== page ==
Back when Larry Nance Jr. was a Los Angeles Laker, younger Son had a Nance Romance. I’d watch this 6′ 7″, 245 pound poster maker get busy night in and night out. With his 7′ 1″ wingpan and 37.5″ hops, Nance would Statue of Liberty every dunk. It didn’t matter if there was a defender there or not. It was patriotism at its finest. Unfortunately, he was never able to get more than 22 minutes of run per game, as he was down on the depth chart, suffered an injury when the opportunity finally arrived, and his tweener status gave coaches the heebie jeebies. When he got traded to Cleveland, I was sad to see him go but was curious to see if he could thrive. Beep. Boop. Bop. You know what always thrives? The Stocktonator. Once again, the depth chart was not kind to Nance, but the team signed him to a four-year, $44.8 million extension. He had to play, right? Of course not because it’s the Cavs we are talking about. He could never carve out a significant role and primarily relied on injuries to get run. Well, here we are now. Tristan Thompson is out with a knee injury while Andre Drummond is nursing a calf injury. Last night against the Boston Celtics:

PTS REB AST STL BLK TOV 3PT FG FT
19 15 4 4 0 2 2/5 7/13 3/6

In 39 minutes. Nance has always been a good rebounder due to his athleticism and pursuit, but he’s developed a decent shot from downtown to go along with his handles and passing ability. He’s always been a maven for steals, as he plays the passing lanes well. The one conundrum has been the lack of blocks. He’s never come close to averaging 1 block per game despite receiving around 27 minutes per game during stretches. Probably has to do with overall defensive IQ, as athleticism isn’t the issue. Maybe he and Blake Griffin studied at the same dojo for how not to get blocks. Regardless, in nine games as a starter for the Cavs, Nance has averaged 35.2 minutes, 14.1 points, 1.3 tres, 9.9 boards, 3 dimes, 1.2 steals, and 0.8 blocks while shooting 50% from the field and 81% from the line. That’s equated to top 40 production for fantasy. Wouldn’t he be the perfect player for the Houston Rockets? Anyways, only use Nance when both Thompson and Drummond are out, or if the Cavs come out and say that he’s going to be the starting power forward from now on. Don’t hold your breath.

Here’s what else I saw last night:

Please, blog, may I have some more?

My buddy was talking about his girl a week or so ago and mentioned that he loved taking her out to eat now. She doesn’t eat sushi, which is healthy on the wallet. He no longer needs to take her to fancy steakhouses now because the last time he took her to one, she ordered her meat well done. “Woman,” he said, “if you want your meat cooked well done, I could’ve just taken you to Fatburger!” Meat should be cooked on the rare side so that it’s extra tender and juicy. Veal is no different. Beal on the other hand? Well done, all day and all night, especially when cooked into a 50-burger.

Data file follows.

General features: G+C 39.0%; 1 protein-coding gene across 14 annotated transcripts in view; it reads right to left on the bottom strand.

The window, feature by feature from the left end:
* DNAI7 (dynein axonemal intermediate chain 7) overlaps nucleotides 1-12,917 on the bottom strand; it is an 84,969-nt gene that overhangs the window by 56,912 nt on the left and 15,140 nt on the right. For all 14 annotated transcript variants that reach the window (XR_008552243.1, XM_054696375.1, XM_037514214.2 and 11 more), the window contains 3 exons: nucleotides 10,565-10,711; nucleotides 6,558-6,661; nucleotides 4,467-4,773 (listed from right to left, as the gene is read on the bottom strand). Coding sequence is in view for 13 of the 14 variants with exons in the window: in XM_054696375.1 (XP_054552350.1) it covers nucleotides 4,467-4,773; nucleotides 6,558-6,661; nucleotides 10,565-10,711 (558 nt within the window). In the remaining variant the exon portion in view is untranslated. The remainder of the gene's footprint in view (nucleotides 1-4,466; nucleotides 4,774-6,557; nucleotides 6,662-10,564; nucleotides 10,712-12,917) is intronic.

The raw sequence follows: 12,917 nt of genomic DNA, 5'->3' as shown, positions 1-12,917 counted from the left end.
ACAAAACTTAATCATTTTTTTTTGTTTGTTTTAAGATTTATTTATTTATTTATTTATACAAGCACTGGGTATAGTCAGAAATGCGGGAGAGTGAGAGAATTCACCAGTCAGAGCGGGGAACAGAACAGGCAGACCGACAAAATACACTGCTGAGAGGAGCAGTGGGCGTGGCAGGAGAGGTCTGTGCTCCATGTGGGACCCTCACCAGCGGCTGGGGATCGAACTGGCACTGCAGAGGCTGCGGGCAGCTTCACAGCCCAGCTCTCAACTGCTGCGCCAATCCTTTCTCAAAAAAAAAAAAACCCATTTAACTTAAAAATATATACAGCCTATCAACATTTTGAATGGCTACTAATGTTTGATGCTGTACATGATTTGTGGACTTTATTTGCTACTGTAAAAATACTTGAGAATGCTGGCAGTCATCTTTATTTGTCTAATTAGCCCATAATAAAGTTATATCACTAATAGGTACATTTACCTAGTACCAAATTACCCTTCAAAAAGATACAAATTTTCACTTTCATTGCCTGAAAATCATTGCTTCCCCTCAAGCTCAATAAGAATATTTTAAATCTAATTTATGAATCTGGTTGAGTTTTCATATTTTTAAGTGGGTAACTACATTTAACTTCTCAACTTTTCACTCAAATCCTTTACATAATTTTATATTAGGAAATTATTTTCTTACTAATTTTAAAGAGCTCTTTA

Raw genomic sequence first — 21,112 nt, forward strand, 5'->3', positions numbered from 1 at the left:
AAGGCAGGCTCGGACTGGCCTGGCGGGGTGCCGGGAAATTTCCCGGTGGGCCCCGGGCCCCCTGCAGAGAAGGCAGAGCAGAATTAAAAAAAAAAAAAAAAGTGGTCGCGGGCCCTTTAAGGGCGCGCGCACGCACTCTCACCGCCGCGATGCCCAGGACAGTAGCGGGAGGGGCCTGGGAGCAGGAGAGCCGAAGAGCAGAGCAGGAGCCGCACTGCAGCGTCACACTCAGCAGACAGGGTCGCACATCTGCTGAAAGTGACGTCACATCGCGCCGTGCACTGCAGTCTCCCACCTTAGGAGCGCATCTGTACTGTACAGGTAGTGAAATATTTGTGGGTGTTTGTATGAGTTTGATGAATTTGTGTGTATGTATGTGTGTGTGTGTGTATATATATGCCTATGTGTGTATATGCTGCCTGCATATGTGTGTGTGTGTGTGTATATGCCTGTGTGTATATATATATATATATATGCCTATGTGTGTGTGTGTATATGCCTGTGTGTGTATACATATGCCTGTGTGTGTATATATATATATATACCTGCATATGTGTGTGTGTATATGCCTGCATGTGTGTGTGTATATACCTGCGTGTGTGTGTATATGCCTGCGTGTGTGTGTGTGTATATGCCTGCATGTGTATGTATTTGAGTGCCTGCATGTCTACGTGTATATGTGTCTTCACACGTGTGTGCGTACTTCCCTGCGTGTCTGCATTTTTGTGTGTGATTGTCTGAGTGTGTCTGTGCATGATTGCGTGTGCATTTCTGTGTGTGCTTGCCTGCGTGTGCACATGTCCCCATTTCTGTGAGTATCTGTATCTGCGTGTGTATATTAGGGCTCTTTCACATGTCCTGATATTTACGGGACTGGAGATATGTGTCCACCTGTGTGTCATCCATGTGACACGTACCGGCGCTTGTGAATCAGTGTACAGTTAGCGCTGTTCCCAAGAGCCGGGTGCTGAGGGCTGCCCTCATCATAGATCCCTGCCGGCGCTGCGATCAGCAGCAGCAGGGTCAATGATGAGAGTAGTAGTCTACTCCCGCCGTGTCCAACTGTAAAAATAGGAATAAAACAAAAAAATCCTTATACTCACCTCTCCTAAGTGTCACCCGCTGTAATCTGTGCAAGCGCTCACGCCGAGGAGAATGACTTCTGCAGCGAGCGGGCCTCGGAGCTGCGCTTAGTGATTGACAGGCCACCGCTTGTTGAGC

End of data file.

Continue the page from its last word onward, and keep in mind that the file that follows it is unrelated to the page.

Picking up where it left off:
PTS REB AST STL BLK TOV 3PT FG FT
53 5 4 2 1 7 5/11 15/27 18/20

A career-high and the second 50-burger of Beal’s career!!! Mmmmmm, delicious! Beep. Boop. Bop. You know what provides deliciousness every day? The Stocktonator. Over the past four games, Beal has garnered a usage rate of 40% and averaged 34.8 points, 2.8 tres, 3.5 boards, 3.8 dimes, and 2 steals, while shooting 46% from the field and 85% from the line. He’s been a top 40 player. On the season, he’s averaging 6 dimes per game, which accounts for the lower overall value. When the dimes are getting cashed, Beal is a top 25 player for fantasy.

Here’s what else I saw last night:

Please, blog, may I have some more?

Money, money, money, monnnnnnnnnnnnnnnnnnnnney. Moooooooonnnnnnnnnnnnnneeeey. Love it or hate it, we need money to survive; to eat, cloth, and find shelter. The more you have, the greater number of times you can put cheese on that Whopper, get bling to accessorize the outfits, and/or accumulate various forms of entertainment. What’s the color of money in the United States? Green. Lots of green is usually a good thing. Well, last night, Troy Brown Jr. was money.

PTS REB AST STL BLK TOV 3PT FG FT
26 9 7 1 1 0 2/4 9/15 6/7

Since Brown was money and money is green, then Brown is the new green. Don’t bother Googling, I’ve done the research. The 26 points and 7 dimes were both career highs! Now, Davis Bertans did not play last night, so Brown’s offense was needed. Don’t expect this kind of performance every night, but Brown can provide some tres, boards, and steals when he plays. On the season, he’s averaging 23.2 minutes per game. Over the past six games, that number has ticked up to 27.6. With all the injuries, Brown will be the main scoring option off the bench, so Brown can be money for as long as he continues getting the opportunities. Beep. Boop. Bop. You know what’s always money? The Stocktonator.

Here’s what else I saw last night:

Please, blog, may I have some more?